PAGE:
A roundup of our favorite recent tax fraud cases.
Glen Mills, Pa.: CPA Barry Horrow, 68, has been charged with four counts of bank fraud.
Horrow, owner of Horrow and Associates, allegedly helped one of his clients, George Barnard of Capital Financial Mortgage Corporation, to defraud lenders into issuing mortgages for three multi-million-dollar New Jersey Shore beach mansions and a yacht based on false information.
Barnard was charged previously in an indictment with various offenses stemming from a $13 million fraud.
Horrow allegedly provided false tax returns for Barnard to submit to lenders on which Horrow inflated Barnard’s income by hundreds of thousands of dollars. Horrow also allegedly purported to conduct audits of CFMC, when in reality he did not conduct any audits, and allegedly issued false audit reports that he knew were being submitted to lenders to help secure loans for both CFMC and Barnard.
Horrow faces a maximum of 120 years in prison, five years of supervised release and a $4 million fine, among other penalties.
Cranston, R.I.: Preparer Belkis M. Guzman, 48, has pleaded guilty to aiding and assisting in the preparation of false returns, wire fraud, theft of government funds and aggravated ID theft.
According to court documents, Guzman, who worked at El Centro Multiservicios LLC in Providence, R.I., admitted to preparing false individual income tax returns for clients for tax years 2009 through 2011, which included false dependents, exemptions, tax credits, deductions or expenses. She also admitted to depositing more than 100 fraudulently obtained U.S. Treasury checks, totaling more than $800,700, into her personal bank account. Guzman distributed a portion of the money to others and received a percentage of the negotiated checks as payment for depositing the checks into her account.
Sentencing is Dec. 2, when Guzman faces a maximum of 20 years in prison for the wire fraud count, 10 years for each count of theft of government funds, three years in prison for each count of assisting in the preparation of false returns for clients and two years in prison for each count of aggravated ID theft; she also faces a period of supervised release and monetary penalties.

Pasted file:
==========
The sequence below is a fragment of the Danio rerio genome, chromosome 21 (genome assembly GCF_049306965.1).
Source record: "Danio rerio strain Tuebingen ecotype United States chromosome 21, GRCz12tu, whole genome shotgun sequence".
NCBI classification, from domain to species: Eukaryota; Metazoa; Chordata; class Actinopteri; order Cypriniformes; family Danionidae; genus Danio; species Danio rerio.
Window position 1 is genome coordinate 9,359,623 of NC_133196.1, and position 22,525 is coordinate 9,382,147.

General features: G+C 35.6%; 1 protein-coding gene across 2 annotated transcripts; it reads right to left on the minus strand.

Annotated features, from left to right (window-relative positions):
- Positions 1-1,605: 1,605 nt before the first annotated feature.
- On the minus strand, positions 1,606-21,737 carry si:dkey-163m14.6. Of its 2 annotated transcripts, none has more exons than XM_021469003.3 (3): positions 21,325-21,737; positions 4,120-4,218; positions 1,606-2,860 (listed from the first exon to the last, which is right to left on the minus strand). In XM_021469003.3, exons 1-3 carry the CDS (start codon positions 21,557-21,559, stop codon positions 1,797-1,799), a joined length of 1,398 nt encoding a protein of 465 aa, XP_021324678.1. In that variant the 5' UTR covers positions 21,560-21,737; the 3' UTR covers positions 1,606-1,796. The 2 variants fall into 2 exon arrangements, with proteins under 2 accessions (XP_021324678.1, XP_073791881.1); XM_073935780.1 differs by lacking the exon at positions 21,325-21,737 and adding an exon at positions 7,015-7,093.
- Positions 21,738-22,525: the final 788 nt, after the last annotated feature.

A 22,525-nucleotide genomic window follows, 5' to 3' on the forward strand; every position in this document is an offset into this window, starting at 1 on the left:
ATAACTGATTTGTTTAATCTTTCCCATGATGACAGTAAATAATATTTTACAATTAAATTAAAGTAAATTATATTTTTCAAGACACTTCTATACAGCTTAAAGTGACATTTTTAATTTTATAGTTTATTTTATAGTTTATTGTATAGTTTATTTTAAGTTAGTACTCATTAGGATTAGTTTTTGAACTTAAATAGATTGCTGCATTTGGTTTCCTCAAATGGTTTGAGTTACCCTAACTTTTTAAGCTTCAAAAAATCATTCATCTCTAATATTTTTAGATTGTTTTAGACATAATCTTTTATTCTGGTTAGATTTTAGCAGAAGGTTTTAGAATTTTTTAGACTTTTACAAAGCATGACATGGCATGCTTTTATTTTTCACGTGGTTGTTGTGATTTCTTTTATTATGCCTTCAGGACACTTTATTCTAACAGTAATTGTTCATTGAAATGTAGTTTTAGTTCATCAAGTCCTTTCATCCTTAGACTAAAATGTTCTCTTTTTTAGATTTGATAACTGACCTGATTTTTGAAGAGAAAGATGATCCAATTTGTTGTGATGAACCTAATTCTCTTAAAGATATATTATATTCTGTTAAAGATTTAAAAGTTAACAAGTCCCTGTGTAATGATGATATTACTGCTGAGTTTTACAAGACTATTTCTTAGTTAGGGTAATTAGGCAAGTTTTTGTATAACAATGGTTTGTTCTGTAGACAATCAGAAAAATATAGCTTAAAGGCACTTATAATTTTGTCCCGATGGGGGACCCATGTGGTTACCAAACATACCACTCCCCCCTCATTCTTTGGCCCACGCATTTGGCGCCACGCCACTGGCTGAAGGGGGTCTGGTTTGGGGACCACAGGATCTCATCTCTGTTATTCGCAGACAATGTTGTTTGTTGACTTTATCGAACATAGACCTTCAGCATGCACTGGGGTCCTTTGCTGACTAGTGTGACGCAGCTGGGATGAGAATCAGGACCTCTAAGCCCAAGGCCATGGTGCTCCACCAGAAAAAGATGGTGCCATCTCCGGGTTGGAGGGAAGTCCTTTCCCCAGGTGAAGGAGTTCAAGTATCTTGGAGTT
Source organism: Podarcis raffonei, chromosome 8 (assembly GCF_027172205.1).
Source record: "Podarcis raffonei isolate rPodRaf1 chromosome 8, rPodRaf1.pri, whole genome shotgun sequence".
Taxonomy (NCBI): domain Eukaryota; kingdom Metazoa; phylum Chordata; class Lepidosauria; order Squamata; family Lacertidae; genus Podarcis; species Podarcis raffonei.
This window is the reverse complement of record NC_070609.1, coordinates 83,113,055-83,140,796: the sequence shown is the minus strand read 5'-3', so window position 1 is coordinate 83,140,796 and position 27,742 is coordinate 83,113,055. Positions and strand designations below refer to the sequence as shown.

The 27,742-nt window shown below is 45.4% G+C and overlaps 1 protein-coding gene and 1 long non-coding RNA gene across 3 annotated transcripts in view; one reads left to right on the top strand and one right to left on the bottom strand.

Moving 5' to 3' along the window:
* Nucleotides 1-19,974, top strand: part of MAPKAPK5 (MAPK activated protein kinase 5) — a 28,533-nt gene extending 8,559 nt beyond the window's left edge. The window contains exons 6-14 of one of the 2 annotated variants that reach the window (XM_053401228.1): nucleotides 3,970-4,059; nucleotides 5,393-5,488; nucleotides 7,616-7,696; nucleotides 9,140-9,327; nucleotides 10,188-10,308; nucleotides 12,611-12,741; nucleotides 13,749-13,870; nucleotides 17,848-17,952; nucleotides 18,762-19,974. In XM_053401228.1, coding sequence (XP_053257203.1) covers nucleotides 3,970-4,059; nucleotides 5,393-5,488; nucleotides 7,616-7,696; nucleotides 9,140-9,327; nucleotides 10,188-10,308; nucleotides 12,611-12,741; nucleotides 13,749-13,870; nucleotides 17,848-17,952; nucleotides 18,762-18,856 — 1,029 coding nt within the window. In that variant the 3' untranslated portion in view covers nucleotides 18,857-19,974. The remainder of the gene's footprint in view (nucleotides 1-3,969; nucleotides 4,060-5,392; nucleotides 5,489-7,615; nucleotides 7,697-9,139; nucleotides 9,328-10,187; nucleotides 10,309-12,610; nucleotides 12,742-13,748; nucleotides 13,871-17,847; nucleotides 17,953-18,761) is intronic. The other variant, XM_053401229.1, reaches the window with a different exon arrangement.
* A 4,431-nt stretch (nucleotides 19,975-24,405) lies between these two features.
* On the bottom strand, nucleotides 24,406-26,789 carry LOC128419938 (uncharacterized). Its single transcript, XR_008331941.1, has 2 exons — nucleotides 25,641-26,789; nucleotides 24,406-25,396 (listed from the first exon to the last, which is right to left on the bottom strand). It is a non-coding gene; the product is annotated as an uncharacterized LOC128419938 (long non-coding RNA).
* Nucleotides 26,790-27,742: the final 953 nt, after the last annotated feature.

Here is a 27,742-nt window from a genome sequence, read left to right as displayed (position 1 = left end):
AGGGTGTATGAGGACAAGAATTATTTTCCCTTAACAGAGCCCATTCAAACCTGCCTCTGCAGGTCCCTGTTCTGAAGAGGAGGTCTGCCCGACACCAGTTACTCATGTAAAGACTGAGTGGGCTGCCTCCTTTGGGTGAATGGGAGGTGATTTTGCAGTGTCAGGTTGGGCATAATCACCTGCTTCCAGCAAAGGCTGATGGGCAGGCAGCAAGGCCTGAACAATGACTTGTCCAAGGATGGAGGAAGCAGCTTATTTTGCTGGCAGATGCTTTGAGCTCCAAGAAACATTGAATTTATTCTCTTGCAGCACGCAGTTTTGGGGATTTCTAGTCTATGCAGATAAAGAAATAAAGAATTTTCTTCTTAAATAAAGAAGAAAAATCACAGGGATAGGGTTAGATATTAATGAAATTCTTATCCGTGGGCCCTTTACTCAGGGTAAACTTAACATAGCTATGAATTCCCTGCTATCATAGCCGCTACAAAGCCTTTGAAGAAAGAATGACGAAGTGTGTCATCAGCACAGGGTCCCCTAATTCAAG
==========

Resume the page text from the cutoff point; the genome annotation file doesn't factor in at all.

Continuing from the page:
Pittsburgh: Tax attorney Steven Lynch has been convicted of 16 counts of failing to collect, account for and pay employment taxes.
According to case evidence, between 2004 and 2015 Lynch co-owned and operated the Iceoplex at Southpointe, a recreational sports facility in Washington County, Pa. The Iceoplex included a fitness center, ice rink, soccer court, restaurant and bar. Lynch controlled the finances for these businesses and was responsible for collecting income and employment taxes withheld from employee wages, accounting for these taxes and filing the 941 forms and paying these taxes to the IRS.
Between 2012 through 2015, Lynch failed to timely pay over more than $790,000 in taxes withheld from wages.
Sentencing is Jan. 11. Lynch faces a maximum of up to five years in prison for each count of willfully failing to collect, account for and pay over employment tax, as well as a period of supervised release and monetary penalties.
St. Louis: Eyob Tilahun, 30, owner and operator of several local Tax King locations, has been sentenced to 38 months in federal prison for defrauding the U.S. Treasury.
Tilahun pled guilty to a charge of conspiring to submit false claims for tax refunds, admitting that Tax King’s preparers were trained and instructed to increase clients’ refunds by falsifying certain information on returns. The information included false wages and Schedule Cs that caused the clients to qualify for larger EICs; false education expenses; and phony information regarding fuel taxes.
Tilahun admitted that he profited from the scheme by charging Tax King’s clients fees from approximately $400 to $650. The indictment in the case also alleges that the preparers profited by requesting cash "tips" from the clients of approximately $100 to $1,000.
In addition to the 38-month prison sentence, Tilahun will be ordered to pay restitution expected to exceed $2 million.
Two employees of Tax King have also been sentenced: Tanesa Beverly, 32, of East St. Louis, Illinois, and Melissa Wiley, 35, of Granite City, Illinois, were sentenced to two years’ probation. Beverly and Wiley both worked as preparers at the East St. Louis Tax King in 2013, and both have pled guilty to participating in the conspiracy and filing false returns. In addition to their probation sentences, Beverly was ordered to pay $8,245 restitution and Wiley to pay $13,401.
Four other defendants in the case previously pleaded guilty.
Tallulah, La.: Preparer Frankie Cammack, 48, has received two years in prison for aiding and assisting in the preparation and filing of a tax return containing false information.
Cammack, sentenced on one count of aiding and assisting in making and subscribing a fraudulent and false return, was also ordered to pay $92,339 restitution to the U.S. Treasury.
According to testimony, Cammack prepared 26 returns for eight different taxpayers for tax years 2009 through 2012, all of which contained false information regarding either business expenses or education credits. The false information was used to generate excessive refunds totaling $114,791.
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